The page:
• In the realm of real rather than speculative acquisitions, Cherry Street Coffee House bought Seattle Bagel Bakery, where it had been a customer for nearly 18 years. "When we caught wind that this 24-year-old bagel bakery had fallen on tough times and were leaning towards closing their doors, we had to do something about it. For the past 6 months I've been rebuilding the bakery from the ground up and as of the Oct. 1st, I own it," e-mailed Cherry Street's AJ Ghambari. Check out the video celebrating bagels by Mitch Mattraw at Cabfare Productions.

    Seattle Bagel Bakery from cabfare productions on Vimeo.

  • A new group called the Seattle Coffee Society will hold its first meeting at 6:30 p.m. on Thursday, Dec. 9, at Seattle Coffee Works on Pike Street across from Pike Place Market. "This is a club for coffee professionals and the most passionate amateurs," according to organizer Daniel Humphries. "We will brew coffee, look at some video from origin, and have a discussion on how different coffee origins distinguish themselves in the specialty coffee market."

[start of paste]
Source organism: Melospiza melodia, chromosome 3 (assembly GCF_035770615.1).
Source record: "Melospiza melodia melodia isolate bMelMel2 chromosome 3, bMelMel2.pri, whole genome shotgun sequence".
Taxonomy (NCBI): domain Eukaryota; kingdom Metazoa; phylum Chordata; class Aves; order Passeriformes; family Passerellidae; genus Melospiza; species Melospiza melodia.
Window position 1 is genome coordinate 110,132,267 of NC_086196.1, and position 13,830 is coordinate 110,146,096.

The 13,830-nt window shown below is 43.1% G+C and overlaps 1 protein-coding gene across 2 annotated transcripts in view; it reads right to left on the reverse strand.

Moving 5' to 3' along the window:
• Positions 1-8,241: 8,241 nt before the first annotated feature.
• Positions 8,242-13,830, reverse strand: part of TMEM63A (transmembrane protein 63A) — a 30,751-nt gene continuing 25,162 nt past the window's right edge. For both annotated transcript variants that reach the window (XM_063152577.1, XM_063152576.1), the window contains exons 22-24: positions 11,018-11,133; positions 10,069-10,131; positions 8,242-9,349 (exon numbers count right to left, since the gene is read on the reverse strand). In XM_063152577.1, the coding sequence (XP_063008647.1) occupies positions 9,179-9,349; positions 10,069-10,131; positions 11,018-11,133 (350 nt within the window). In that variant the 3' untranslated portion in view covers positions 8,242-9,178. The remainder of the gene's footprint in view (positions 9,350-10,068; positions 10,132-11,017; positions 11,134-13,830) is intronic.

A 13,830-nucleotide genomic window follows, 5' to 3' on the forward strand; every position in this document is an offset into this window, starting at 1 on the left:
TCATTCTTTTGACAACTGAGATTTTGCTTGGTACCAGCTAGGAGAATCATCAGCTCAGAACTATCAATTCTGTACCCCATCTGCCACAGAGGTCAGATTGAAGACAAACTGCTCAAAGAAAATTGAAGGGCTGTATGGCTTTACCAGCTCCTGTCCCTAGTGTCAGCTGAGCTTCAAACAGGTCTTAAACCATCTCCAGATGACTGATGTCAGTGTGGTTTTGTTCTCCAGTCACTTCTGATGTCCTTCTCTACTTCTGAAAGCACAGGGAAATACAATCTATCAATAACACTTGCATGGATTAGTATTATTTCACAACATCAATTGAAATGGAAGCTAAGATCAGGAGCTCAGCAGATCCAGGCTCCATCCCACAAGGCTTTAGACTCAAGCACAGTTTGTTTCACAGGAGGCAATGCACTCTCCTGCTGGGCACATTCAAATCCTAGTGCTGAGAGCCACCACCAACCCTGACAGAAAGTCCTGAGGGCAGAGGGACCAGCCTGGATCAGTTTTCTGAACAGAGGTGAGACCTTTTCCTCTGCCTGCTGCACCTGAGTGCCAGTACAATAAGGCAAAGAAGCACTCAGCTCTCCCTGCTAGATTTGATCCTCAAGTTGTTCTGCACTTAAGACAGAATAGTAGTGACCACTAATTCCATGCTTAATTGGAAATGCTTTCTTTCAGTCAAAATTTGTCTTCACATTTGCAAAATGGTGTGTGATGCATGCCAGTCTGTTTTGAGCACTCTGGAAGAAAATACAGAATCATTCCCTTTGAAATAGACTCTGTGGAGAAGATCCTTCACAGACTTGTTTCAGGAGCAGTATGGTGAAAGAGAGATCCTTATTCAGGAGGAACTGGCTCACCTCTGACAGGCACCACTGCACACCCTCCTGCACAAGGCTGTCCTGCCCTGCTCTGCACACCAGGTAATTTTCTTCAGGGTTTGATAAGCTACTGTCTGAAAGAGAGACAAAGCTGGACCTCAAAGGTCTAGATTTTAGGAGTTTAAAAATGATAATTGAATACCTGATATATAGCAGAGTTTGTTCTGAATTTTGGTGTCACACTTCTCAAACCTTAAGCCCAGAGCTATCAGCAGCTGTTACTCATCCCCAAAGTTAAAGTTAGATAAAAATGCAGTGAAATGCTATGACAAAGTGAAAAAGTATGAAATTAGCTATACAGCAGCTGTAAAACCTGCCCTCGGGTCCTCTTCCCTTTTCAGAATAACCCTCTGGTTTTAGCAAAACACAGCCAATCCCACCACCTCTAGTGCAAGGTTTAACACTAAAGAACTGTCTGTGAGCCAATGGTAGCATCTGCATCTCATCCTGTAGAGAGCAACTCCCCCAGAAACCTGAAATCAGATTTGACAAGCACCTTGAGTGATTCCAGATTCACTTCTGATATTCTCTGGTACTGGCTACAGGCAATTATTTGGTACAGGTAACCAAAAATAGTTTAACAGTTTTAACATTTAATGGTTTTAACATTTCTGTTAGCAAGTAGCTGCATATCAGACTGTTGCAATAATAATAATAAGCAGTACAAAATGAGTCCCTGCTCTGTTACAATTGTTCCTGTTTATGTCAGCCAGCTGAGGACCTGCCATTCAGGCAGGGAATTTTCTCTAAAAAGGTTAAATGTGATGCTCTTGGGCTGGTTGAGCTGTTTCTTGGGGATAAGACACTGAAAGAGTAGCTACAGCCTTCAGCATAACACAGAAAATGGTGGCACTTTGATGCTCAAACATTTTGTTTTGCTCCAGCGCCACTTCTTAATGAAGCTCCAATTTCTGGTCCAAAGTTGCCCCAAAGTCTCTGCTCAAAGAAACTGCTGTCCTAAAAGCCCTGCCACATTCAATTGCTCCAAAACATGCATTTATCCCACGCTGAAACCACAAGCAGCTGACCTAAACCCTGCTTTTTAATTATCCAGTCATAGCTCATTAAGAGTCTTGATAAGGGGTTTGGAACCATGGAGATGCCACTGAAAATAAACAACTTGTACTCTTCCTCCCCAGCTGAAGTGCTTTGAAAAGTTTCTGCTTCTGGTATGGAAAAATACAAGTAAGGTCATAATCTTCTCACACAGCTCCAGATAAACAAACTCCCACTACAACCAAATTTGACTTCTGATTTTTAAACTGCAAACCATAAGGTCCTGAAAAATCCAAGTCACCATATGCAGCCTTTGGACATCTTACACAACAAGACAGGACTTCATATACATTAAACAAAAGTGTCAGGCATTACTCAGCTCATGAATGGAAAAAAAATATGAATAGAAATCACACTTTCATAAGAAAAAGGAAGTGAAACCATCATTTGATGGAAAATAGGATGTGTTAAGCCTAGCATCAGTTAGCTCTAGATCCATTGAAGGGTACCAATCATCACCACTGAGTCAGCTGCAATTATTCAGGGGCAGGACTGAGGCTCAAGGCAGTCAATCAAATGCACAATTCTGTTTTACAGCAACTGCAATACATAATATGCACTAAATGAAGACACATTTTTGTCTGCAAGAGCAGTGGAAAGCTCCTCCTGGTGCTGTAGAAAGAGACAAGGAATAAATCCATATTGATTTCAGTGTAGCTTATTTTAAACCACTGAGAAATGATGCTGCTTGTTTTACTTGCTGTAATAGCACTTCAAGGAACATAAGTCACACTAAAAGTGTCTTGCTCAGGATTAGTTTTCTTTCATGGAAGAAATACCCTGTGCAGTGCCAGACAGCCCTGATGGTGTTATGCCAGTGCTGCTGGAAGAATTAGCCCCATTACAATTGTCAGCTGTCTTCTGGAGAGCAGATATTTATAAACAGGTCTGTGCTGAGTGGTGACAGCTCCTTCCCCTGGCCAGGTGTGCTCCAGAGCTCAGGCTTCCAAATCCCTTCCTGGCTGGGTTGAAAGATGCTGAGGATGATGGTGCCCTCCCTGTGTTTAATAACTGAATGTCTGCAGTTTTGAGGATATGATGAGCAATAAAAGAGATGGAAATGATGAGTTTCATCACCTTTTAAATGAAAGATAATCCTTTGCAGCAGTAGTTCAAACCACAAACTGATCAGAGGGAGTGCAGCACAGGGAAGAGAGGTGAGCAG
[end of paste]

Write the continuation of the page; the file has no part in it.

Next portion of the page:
• Ezra Fieser's article in last Sunday's Seattle Times looked at how and why Starbucks ships green coffee beans from Central America to the U.S. for roasting, then back again. The company told Fieser, "The challenge we face is that many coffee-producing countries don't allow the importation of green coffee to protect their local industry. Given that we blend coffee from 25 countries, it would be difficult to offer our wide range of products with such restrictions." However, neither Guatemala nor El Salvador -- the countries he was writing about -- restricts green coffee imports, customs representatives in those countries said.